As you’re likely aware, Google will begin alerting users of their popular Chrome browser of insecure websites beginning July 2018. While I don’t necessarily agree with Google’s “policing” of websites, I also understand that clients will want to make sure that their sites don’t scare away visitors due to a security alert in the Chrome browser.
SSL (Secure Sockets Layer) is a form of data encryption for web traffic. SSL is important if your site uses sensitive information (logins, credit cards, banking) or stores that data. However, for most sites, SSL has not been a requirement until Google has decided that all sites should use SSL.
First, and most importantly, don’t fall victim to the many companies that are trying to sell SSL certificates using scare tactics to get you to purchase from them at bloated costs. It’s also very important that you choose a reputable certificate authority, not some fly-by-night company.
You can check if you already have SSL by simply using https instead of http in your web address. If https works and you get a green lock in the browser, you are good to go! (Although you may need to make a configuration change to force https.) If you get an error, you may need to implement a SSL certificate on your web server.
1. Do nothing. Yes, this may be an option for you. (Although it’s not an option I would recommend.) The worst that will happen is Chrome will display a “not secure” warning in the address bar of the browser, but that warning will most likely deter visitors or cause them to question the validity of your site. You’ll have to decide if it is feasible to avoid installing SSL on your web site. Again, I wouldn’t recommend this option. If you are providing logins, storing data, or have online shopping, SSL is a must!
2. Get a free SSL certificate. Many hosting companies provide free shared certificates. These are often adequate if all you are seeking is to avoid the Google Chrome alert. For example many reputable hosting providers provide free shared SSL that can easily be activated from your account. You can also get a free flexible SSL through Cloudflare. Cloudflare is a popular service that provides caching, firewall and free SSL. Another free encryption option is LetsEncrypt, which provides a full free certificate but will require a little technical knowledge for installation.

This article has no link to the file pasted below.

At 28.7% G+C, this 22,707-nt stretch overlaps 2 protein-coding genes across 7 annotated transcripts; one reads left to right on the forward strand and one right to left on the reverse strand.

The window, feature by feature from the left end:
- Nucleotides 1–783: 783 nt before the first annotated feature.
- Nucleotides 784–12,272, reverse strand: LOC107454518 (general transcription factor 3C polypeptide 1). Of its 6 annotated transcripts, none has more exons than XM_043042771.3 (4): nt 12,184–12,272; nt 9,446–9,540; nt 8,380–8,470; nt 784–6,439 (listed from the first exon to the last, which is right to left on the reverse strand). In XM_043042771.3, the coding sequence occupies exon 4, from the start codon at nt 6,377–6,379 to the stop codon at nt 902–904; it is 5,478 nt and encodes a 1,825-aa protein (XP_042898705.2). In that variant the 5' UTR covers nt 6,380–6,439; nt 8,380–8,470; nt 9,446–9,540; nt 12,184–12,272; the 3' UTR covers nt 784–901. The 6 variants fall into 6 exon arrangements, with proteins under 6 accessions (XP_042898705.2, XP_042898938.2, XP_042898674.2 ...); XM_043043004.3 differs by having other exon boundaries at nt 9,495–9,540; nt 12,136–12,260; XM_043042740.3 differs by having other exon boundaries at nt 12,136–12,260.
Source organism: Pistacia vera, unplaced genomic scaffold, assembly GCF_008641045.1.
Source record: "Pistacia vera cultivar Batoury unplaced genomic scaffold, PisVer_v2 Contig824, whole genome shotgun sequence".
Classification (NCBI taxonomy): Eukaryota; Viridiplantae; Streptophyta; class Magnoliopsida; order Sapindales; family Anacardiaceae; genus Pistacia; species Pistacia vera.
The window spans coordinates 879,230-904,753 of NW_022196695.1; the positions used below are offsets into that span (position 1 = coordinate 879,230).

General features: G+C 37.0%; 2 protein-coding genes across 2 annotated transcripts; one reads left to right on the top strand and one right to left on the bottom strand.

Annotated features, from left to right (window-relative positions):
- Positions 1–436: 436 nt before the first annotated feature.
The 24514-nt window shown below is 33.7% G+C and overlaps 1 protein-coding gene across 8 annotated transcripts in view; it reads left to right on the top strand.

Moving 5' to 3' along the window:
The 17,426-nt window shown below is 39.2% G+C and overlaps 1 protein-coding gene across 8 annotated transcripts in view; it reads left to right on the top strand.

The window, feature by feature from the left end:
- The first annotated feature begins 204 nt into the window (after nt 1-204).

3. Purchase a full certificate. A full certificate provides the highest level of security and provides full encryption from the browser to the server. Providers include companies such as Comodo. A full certificate is recommended if you are transmitting or requesting secure data. If you are, you likely (or should) already have a full SSL certificate installed. Full certificates are around $100/year and can be more or less expensive depending on the features and type of certificate.
I can help you determine the best course of action if you need SSL and can help you get SSL on your web site. You can also do it yourself by either implementing a free resource or contacting your web hosting provider and activating a certificate through them.
Contact me to get started or if you have any questions.
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